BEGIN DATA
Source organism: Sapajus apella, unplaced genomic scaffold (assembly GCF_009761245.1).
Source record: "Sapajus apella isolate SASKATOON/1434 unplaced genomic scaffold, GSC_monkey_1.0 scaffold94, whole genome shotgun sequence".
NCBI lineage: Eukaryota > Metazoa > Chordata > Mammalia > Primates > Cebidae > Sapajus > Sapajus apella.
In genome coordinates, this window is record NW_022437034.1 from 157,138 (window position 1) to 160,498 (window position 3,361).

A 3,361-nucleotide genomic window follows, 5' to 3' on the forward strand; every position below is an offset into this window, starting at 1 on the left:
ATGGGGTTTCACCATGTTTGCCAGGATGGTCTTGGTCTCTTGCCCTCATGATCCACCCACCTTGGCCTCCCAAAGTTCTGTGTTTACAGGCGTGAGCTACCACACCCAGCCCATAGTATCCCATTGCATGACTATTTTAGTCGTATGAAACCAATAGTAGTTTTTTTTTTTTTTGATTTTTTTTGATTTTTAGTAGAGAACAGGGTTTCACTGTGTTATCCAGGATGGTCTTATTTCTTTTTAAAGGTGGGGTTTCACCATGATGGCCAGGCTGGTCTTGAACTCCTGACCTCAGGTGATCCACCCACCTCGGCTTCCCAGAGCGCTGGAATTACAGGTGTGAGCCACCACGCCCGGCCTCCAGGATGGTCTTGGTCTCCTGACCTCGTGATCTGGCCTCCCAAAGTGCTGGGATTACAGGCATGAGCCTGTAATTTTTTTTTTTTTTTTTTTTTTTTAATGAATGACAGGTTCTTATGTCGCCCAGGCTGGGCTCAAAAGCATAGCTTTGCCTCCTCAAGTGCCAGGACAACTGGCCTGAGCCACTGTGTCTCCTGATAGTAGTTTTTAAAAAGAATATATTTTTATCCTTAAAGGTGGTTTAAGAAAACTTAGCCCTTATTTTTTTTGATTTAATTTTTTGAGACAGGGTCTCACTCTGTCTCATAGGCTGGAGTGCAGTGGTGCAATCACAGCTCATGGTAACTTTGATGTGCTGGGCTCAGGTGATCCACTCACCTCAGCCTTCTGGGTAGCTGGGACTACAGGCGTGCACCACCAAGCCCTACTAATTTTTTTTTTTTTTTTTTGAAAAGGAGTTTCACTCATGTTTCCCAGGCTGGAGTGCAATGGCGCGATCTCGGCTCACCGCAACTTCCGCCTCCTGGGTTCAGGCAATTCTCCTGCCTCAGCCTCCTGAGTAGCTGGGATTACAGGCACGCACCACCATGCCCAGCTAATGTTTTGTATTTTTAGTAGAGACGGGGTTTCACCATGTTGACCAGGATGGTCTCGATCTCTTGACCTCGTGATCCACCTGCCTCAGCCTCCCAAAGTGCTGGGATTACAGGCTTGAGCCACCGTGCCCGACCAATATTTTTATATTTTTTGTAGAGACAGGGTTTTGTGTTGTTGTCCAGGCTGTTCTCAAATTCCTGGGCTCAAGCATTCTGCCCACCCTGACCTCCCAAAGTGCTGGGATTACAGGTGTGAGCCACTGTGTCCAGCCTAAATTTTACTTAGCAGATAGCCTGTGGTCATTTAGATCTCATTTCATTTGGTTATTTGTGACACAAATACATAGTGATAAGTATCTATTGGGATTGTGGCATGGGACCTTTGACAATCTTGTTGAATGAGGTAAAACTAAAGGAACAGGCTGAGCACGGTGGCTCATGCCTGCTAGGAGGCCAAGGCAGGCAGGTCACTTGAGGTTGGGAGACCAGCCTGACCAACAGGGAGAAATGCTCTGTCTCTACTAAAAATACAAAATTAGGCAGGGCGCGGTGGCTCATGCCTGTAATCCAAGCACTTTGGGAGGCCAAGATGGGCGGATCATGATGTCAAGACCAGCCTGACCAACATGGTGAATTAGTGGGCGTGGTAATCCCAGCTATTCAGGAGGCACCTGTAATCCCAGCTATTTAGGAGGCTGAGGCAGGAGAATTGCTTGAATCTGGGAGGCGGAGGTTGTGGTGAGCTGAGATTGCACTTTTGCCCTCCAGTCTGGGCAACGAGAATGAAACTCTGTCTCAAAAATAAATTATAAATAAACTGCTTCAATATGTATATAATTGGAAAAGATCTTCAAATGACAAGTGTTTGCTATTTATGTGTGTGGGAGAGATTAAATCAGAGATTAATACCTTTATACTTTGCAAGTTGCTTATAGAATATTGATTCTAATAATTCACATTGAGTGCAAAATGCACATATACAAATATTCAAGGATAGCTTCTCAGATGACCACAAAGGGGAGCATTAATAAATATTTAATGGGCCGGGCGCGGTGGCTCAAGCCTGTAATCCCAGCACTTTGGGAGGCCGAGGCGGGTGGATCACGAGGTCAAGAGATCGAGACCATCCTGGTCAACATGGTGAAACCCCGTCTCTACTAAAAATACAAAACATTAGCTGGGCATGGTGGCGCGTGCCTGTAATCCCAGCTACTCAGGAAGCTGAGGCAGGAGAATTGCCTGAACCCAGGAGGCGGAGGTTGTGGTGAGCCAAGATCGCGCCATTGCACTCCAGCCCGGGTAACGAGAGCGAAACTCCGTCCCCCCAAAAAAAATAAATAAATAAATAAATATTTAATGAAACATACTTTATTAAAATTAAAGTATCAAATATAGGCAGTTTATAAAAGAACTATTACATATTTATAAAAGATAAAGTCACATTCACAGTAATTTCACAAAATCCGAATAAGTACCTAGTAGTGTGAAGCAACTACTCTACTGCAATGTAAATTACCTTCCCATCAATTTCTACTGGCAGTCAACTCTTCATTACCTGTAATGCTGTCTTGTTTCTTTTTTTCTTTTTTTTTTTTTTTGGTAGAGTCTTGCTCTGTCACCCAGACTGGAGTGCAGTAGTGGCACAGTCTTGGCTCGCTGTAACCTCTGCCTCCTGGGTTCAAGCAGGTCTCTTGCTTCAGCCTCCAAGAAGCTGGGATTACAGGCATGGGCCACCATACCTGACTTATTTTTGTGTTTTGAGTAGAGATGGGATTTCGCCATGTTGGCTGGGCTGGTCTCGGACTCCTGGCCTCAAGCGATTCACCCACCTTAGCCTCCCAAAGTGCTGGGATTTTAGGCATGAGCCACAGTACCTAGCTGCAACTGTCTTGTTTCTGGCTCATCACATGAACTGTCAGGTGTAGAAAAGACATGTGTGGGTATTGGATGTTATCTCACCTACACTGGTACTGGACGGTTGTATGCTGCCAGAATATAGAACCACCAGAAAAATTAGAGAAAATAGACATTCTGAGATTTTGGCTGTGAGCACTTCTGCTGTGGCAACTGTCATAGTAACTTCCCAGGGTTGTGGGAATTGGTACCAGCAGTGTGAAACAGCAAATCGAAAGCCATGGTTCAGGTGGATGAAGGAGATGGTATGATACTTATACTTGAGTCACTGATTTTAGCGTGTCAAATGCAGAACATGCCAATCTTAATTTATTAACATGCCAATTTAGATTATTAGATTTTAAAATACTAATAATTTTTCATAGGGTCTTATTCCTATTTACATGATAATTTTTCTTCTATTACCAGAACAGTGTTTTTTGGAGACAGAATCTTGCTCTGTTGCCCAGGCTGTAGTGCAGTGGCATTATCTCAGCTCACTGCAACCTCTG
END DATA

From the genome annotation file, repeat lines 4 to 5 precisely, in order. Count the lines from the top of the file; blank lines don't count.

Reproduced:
In genome coordinates, this window is record NW_022437034.1 from 157,138 (window position 1) to 160,498 (window position 3,361).

A 3,361-nucleotide genomic window follows, 5' to 3' on the forward strand; every position below is an offset into this window, starting at 1 on the left: